The Russian Business Network, or RBN, has been described as “the baddest of the bad”. Based in St. Petersburg Russia, it offers web hosting services and Internet access to all kinds of criminal organizations who conduct objectionable activities such as (but not limited to) spamming, child pornography, malware, software piracy vaults, phishing, and yes, identify theft. More recently it has developed partner and affiliate marketing techniques in many countries to provide a method for organized crime to target victims internationally. For as little as $600 per month, it will host any criminal organization willing to pay for the service and in return, offers them “bulletproof hosting”. Its global cybercrime activities are estimated by the US Treasury to be worth more than the global illegal drugs trade – more than $100 billion a year. Businesses and security firms that take active stands against such attacks are immediately targeted by denial of service attacks originating in the RBN network. It is believed that even our virus and security software companies are terrified of their retributions.
Going back several years (RBN has previously gone under the names TooCoin Software, ValueDot, SBT Telecom Network, Russian Business Network, Aki Mon Telecom, Rusouvenirs Ltd., Too coin Software Limited, TcS Network, First Connect Telecom Limited Inc., WDC Communications), the business is difficult to trace. It is not a registered company, and its domains are registered to anonymous addresses (and in many cases change dynamically every hour). Its owner is known only by nickname (aka “Flyman”). It does not advertise, and trades only in untraceable electronic transactions. And most notably, it has intimate ties to the Russian government – the owners of the RBN are known to have close relatives in prominent positions within the Russian government.
The Storm Network
One of the most interesting components of RBN is its “Storm network” made possible by the Storm worm software and its components. This truly terrifying entity is thought to be more powerful than all the supercomputers on the planet put together, a fact that must surely cause great concern for United States security officials. The powerful network of bots has already proven its worth by knocking entire countries offline (after a prominent Russian statue was removed against the public’s wishes) and even the University of California network (after UC began investigating the Storm network). Researchers have noted that any sort of online investigative work into their activities, results in an almost immediate “automated” Internet attack in return.
That the Storm network is operated by RBN is inarguable, but U.S. authorities have thus far been prevented from bringing those responsible to justice due to a lack of cooperation from officials in St. Petersburg, Russia, where the Storm worm authors are thought to reside. Dmitri Alperovitch, director of intelligence analysis and hosted security for San Jose, Calif.-based Secure Computing,, blames the government of Russian President Vladimir Putin and the political influence of operatives within the Federal Security Service (the former Soviet KGB) for the protection he says is apparently afforded to cybercrime outfits such as RBN and the Storm worm gang. “The right people now know who the Storm worm authors are,” Alperovitch said. “It’s incredibly hard because a lot of the FSB leadership and Putin himself originate from there, where there are a great deal of people with connections in high places.”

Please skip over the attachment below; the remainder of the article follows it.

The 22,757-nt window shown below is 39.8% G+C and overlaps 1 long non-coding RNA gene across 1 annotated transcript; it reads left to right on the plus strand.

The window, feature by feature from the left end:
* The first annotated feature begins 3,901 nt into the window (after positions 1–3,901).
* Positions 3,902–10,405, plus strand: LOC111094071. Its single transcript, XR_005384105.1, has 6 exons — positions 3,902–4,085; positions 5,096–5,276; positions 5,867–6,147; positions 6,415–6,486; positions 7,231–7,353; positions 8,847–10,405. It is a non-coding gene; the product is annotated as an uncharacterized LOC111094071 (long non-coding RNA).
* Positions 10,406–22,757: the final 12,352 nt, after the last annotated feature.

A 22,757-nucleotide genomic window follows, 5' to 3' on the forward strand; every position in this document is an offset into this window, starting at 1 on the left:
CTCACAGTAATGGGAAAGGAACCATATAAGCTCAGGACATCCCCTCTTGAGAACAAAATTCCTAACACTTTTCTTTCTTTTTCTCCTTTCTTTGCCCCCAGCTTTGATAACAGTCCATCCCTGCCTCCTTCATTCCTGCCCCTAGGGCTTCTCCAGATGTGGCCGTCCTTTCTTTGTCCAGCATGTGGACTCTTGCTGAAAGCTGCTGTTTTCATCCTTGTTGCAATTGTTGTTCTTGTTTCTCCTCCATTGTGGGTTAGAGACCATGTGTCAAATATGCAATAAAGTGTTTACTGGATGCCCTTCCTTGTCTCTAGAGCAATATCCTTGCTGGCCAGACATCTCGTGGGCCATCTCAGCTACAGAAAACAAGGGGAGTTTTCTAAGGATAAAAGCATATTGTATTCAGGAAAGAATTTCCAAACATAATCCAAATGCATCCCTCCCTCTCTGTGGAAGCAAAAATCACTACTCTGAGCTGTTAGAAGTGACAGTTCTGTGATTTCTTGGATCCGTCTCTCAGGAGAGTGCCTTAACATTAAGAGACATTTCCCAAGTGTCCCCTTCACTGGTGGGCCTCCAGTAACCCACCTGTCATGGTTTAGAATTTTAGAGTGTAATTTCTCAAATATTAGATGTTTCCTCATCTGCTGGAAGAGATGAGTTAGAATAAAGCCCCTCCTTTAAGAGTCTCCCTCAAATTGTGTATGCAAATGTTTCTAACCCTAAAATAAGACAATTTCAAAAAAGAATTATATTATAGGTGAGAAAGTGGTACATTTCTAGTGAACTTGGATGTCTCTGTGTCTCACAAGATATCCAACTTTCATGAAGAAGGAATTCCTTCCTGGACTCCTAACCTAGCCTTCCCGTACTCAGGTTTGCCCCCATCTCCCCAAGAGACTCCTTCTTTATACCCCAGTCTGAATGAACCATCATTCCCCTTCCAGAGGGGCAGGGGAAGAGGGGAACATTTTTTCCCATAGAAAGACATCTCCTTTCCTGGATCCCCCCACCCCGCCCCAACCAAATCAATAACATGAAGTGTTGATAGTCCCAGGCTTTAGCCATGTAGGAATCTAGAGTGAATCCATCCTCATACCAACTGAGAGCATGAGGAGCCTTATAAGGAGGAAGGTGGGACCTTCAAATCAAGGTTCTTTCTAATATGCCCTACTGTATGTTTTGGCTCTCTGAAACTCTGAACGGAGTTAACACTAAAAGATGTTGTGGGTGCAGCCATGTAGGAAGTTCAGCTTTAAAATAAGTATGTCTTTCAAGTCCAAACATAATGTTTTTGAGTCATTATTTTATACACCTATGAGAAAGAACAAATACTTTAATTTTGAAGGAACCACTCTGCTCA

The Storm botnet or Storm worm botnet is a botnet, a group of “zombie” computers controlled remotely by the “bad guys”. In September 2007, it was estimated to run on as many as 1 to 50 million computer systems linked by the Storm Worm, a Trojan horse that has spread through E-mail spam throughout the years. The Storm botnet was first identified around January 2007, with the Storm worm at one point accounting for 8% of all malware on Microsoft Windows computers.
The botnet reportedly is powerful enough as of September 2007 to force entire countries off the Internet, and is estimated to be able to potentially execute more instructions per second than some of the world’s top supercomputers. Used in a variety of criminal activities, the Storm botnet has displayed defensive behaviors, that indicated its controllers were actively protecting the botnet against attempts at tracking and disabling it. The botnet has specifically attacked the online operations of some security vendors and researchers who attempted to investigate the botnet. It was revealed by one security expert, Joe Stewart, that in late 2007 and early 2008, the operators of the botnet began to further decentralize their operations, in possible plans to sell portions of the Storm botnet to other operators. The United States Federal Bureau of Investigation considers the botnet a major risk to increase bank fraud, identity theft, and other cyber crimes.
Having no official web site, this unchartered company gains new customers through discrete online forums. New customers must prove they are not government officials acting in disguise, by proving that they are criminal. Most often, this “proof” takes the form of demonstrating active involvement in the theft of consumers’ financial and personal data. Once a person sets up a criminal RBN site, they are free to operate as they see fit, under the complete protection of the RBN company.
It was noted in early 2008 that RBN activities made it appear that they may be moving or reorganizing operations. Whether this is a physical move (some surmise they may move operations to China) or a logistical change in operations is not yet known.